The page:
About the Final Prayer
Before the modern age there would be no confusion about what would take place just before death. In most Jewish communities, the Chevra Kaddisha, burial society, would be called in to care for the dying person, the go-sace. They recited verses from Psalm 119 that corresponded to the letters in the person’s Hebrew name. The Chevra Kaddisha encouraged go-ses-sim (pl. gosess) to make peace with this world by encouraging them to bless their children and ask forgiveness from their family and friends.
While the Chevra Kaddisha still exists in some Jewish communities, they mainly work to prepare a body for burial. The general reluctance to discuss death and the popularity of funeral procedures foreign to Jewish tradition have conspired to obscure the Jewish way to relate to death.
During the last moments of life, the go-sess has an opportunity to verbally make peace with a lifetime of accomplishments and shortcomings through the Vidui prayer of confession. It is a mitzvah to say a personal final prayer or the traditional text, and it is a mitzvah to help someone say it.
Unlike the Catholic ritual that is done in part to secure a heavenly abode, the Vidui acknowledges the imminence of death, recalls a life of both goodness and missteps, and asks that the good be remembered and the misdeeds forgiven. In some versions there is a request that those who are left behind should be granted special protection.
Generations of Jews have chosen the Shema prayer as their final utterance. This central prayer of Judaism proclaims God’s oneness: Listen oh Israel, the Lord, Our God is One. Shema Yisrael Adonai Eloheinu Adonai Echad. God is acknowledged as the source of all, the Source before whom we are all equal.
When to Say the Prayer
Loss of hope to live is not a prerequisite for saying this prayer. The Shulkhan Arukh, Code of Jewish Law, reminds the go-sess that saying Vidui does not bring on death and it does not preclude any hope of recovery. Vidui provides a platform from which to say goodbye, to ask forgiveness, and to ease fears. The words said, from the prayer book or from the heart, make death a holy moment.
Sephardic Jews bid leave before the community and gather a minyan, a quorum of ten people, before saying the Vidui.
At the Time of Death – Then and Now
And then the moment has come.
Customary care for the deceased defines an honorable way to shift into automatic action. Tradition acknowledges the numbness that comes with a loss and lists a host of things to do before burial.
Tenderly, the Chevrah Kaddisha would attend to the body. Eyes would be closed, and the mouth would be shut and prevented form opening. Limbs would be straightened. A cloth would be draped over the body. The body would be positioned so that the feet would face the door. A candle would be placed in the room and lit. A member of the Chevra Kaddisha or the family would remain beside the body at all times, a final vigil.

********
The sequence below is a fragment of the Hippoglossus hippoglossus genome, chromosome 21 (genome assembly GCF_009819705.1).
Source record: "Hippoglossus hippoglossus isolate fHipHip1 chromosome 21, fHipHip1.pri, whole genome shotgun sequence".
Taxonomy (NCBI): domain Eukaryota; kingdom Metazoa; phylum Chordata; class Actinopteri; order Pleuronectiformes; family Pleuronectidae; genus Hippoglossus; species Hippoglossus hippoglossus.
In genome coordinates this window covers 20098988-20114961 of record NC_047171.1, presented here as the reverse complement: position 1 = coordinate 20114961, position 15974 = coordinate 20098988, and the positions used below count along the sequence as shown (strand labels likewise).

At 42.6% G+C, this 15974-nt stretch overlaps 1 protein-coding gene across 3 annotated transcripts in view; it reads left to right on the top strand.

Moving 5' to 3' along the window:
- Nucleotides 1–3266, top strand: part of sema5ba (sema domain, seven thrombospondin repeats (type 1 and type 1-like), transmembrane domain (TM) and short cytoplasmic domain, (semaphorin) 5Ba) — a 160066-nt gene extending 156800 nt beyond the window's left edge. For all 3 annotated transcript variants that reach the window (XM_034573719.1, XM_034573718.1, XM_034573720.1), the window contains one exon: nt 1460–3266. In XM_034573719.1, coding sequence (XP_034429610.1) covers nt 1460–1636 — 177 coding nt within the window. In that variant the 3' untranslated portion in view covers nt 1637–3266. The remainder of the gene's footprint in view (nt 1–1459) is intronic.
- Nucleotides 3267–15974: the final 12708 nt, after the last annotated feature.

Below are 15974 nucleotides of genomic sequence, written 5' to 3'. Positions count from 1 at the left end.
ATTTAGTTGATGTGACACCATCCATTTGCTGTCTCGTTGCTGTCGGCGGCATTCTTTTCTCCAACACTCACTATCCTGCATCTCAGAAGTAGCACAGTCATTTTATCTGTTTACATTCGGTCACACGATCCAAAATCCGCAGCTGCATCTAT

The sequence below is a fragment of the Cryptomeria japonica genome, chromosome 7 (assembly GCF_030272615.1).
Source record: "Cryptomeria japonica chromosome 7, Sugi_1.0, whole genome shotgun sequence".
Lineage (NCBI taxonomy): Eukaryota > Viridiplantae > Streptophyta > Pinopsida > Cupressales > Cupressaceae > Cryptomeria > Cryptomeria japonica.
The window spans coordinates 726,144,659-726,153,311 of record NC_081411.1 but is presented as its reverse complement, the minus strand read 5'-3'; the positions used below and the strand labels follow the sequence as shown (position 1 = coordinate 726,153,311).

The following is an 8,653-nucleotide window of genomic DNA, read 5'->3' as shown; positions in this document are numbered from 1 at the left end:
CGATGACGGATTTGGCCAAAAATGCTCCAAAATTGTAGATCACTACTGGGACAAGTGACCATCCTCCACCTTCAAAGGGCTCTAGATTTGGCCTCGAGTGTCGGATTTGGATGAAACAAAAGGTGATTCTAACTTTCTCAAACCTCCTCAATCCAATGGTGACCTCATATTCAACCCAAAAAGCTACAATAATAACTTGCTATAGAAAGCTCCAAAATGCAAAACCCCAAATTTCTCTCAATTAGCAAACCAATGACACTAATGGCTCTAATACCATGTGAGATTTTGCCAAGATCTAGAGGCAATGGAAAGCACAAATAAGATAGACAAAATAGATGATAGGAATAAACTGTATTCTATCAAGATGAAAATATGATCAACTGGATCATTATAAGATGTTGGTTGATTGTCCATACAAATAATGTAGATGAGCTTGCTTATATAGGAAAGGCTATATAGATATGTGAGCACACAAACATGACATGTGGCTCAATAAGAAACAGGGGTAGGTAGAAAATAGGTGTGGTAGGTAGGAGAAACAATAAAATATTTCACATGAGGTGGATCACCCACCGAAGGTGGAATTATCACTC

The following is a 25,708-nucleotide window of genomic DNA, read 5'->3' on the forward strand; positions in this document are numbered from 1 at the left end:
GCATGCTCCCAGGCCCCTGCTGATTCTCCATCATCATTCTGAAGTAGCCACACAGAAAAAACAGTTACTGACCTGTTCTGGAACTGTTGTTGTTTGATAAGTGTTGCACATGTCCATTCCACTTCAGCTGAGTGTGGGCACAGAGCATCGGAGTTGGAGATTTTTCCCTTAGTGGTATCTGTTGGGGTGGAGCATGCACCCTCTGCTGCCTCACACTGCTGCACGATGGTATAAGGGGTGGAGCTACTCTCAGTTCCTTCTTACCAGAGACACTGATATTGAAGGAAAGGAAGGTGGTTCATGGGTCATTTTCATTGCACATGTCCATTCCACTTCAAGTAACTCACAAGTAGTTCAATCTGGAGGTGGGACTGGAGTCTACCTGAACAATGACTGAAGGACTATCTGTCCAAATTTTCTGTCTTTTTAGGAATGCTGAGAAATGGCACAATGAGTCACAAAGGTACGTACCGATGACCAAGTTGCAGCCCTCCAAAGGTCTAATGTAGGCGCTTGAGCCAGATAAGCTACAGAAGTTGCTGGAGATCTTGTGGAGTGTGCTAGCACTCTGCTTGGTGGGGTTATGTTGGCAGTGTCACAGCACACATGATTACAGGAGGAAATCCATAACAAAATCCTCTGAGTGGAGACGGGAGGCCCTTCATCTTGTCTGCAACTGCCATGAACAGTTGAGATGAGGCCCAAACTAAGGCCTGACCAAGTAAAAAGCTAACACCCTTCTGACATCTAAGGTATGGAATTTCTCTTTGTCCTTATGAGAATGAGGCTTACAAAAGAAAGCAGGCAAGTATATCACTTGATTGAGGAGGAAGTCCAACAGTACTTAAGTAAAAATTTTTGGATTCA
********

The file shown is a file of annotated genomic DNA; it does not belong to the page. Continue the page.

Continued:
If the death occurred anywhere outside of a hospital, now is the time to call the doctor and the police. Calls should also be placed to the funeral home and the rabbi.
A Blessing for A Loss
It is perhaps the hardest blessing to say and many Conservative Jews choose not to say this blessing at all. At a moment of loss and upon hearing the news, God is remembered as the True Judge whose judgment is ultimately righteous.
The traditional text:
Barukh Ah-ta Adonai Elohaynu Melekh HaOlam Dayan HaEmet,
Blessed are you God, ruler of the world, the righteous judge
This blessing is spoken by those most affected by the loss: children, parents, spouses and siblings. Those who hear of or witness a death may choose to make this blessing.
The blessing may be said later on when the pain is not so great.
Ancient Bereavement Customs
Stiff upper lips and keeping up public appearances are not part of the Jewish mourning tradition. In ancient Jewish times, several customary signs informed neighbors of their duty to begin caring for the mourners among them.
A medieval custom still practiced by some today had mourners pour out the water that had been stored in their homes sending news of the loss flowing through the streets. Death and water are linked in Samuel II 14:14, “In death we are like water spilled.”
Water was thought to act as a barrier against the spiritual forces that accompanied Death and prevented them from causing any more harm. Throughout Jewish thought there is a discomfort with placing blame for death in the hands of God. Classic Judaism does not give angels and other forces independence from God, but there is mention of the Angel of Death and the spiritual cohorts that accompany this spirit.
Neighbors would also see the open windows, which mourners raised and left ajar to assist the departed soul in its ascent heavenward.